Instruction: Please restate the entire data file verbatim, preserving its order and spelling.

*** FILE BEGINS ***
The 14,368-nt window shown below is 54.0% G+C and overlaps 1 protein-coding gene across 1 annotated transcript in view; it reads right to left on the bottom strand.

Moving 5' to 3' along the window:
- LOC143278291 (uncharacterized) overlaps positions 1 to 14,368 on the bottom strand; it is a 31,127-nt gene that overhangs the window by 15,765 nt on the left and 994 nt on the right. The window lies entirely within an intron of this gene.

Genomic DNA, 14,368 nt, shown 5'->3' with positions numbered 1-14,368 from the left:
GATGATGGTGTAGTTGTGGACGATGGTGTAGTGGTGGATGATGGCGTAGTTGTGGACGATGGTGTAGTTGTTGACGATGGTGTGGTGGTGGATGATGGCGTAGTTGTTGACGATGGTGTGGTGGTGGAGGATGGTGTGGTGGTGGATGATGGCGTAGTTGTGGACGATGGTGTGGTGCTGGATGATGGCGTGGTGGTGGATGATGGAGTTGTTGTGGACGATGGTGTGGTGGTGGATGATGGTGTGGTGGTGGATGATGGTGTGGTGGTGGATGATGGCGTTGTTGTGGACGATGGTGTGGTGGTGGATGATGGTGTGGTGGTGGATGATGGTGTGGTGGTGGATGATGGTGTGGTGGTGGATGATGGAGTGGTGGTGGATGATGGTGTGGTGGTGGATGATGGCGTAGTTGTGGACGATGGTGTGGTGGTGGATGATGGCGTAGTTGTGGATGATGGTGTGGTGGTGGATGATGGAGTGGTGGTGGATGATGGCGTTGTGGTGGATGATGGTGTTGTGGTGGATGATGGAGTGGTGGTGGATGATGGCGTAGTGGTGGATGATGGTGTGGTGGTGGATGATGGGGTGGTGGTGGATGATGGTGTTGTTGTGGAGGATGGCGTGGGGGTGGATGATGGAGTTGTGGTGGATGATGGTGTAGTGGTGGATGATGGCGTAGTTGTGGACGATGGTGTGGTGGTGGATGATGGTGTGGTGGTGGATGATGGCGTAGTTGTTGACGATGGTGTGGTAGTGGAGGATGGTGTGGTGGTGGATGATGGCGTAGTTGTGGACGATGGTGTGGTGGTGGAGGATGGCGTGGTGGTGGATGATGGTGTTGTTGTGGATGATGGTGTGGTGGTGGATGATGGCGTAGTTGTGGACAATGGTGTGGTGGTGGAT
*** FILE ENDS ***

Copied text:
The 14,368-nt window shown below is 54.0% G+C and overlaps 1 protein-coding gene across 1 annotated transcript in view; it reads right to left on the bottom strand.

Moving 5' to 3' along the window:
- LOC143278291 (uncharacterized) overlaps positions 1 to 14,368 on the bottom strand; it is a 31,127-nt gene that overhangs the window by 15,765 nt on the left and 994 nt on the right. The window lies entirely within an intron of this gene.

Genomic DNA, 14,368 nt, shown 5'->3' with positions numbered 1-14,368 from the left:
GATGATGGTGTAGTTGTGGACGATGGTGTAGTGGTGGATGATGGCGTAGTTGTGGACGATGGTGTAGTTGTTGACGATGGTGTGGTGGTGGATGATGGCGTAGTTGTTGACGATGGTGTGGTGGTGGAGGATGGTGTGGTGGTGGATGATGGCGTAGTTGTGGACGATGGTGTGGTGCTGGATGATGGCGTGGTGGTGGATGATGGAGTTGTTGTGGACGATGGTGTGGTGGTGGATGATGGTGTGGTGGTGGATGATGGTGTGGTGGTGGATGATGGCGTTGTTGTGGACGATGGTGTGGTGGTGGATGATGGTGTGGTGGTGGATGATGGTGTGGTGGTGGATGATGGTGTGGTGGTGGATGATGGAGTGGTGGTGGATGATGGTGTGGTGGTGGATGATGGCGTAGTTGTGGACGATGGTGTGGTGGTGGATGATGGCGTAGTTGTGGATGATGGTGTGGTGGTGGATGATGGAGTGGTGGTGGATGATGGCGTTGTGGTGGATGATGGTGTTGTGGTGGATGATGGAGTGGTGGTGGATGATGGCGTAGTGGTGGATGATGGTGTGGTGGTGGATGATGGGGTGGTGGTGGATGATGGTGTTGTTGTGGAGGATGGCGTGGGGGTGGATGATGGAGTTGTGGTGGATGATGGTGTAGTGGTGGATGATGGCGTAGTTGTGGACGATGGTGTGGTGGTGGATGATGGTGTGGTGGTGGATGATGGCGTAGTTGTTGACGATGGTGTGGTAGTGGAGGATGGTGTGGTGGTGGATGATGGCGTAGTTGTGGACGATGGTGTGGTGGTGGAGGATGGCGTGGTGGTGGATGATGGTGTTGTTGTGGATGATGGTGTGGTGGTGGATGATGGCGTAGTTGTGGACAATGGTGTGGTGGTGGAT